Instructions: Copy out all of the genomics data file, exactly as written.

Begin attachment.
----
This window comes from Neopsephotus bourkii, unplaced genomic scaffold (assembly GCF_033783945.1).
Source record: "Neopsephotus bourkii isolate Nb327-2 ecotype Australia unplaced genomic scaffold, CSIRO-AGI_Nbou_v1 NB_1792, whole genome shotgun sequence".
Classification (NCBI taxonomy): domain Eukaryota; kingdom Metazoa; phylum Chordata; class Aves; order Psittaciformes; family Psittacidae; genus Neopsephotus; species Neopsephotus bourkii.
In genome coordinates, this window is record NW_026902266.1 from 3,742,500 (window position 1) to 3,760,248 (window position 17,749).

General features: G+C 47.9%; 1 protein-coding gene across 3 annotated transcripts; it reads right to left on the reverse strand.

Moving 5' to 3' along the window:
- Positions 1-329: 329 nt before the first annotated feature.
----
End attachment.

This window comes from Neopsephotus bourkii, unplaced genomic scaffold (assembly GCF_033783945.1).
Source record: "Neopsephotus bourkii isolate Nb327-2 ecotype Australia unplaced genomic scaffold, CSIRO-AGI_Nbou_v1 NB_1792, whole genome shotgun sequence".
Classification (NCBI taxonomy): domain Eukaryota; kingdom Metazoa; phylum Chordata; class Aves; order Psittaciformes; family Psittacidae; genus Neopsephotus; species Neopsephotus bourkii.
In genome coordinates, this window is record NW_026902266.1 from 3,742,500 (window position 1) to 3,760,248 (window position 17,749).

General features: G+C 47.9%; 1 protein-coding gene across 3 annotated transcripts; it reads right to left on the reverse strand.

Moving 5' to 3' along the window:
- Positions 1-329: 329 nt before the first annotated feature.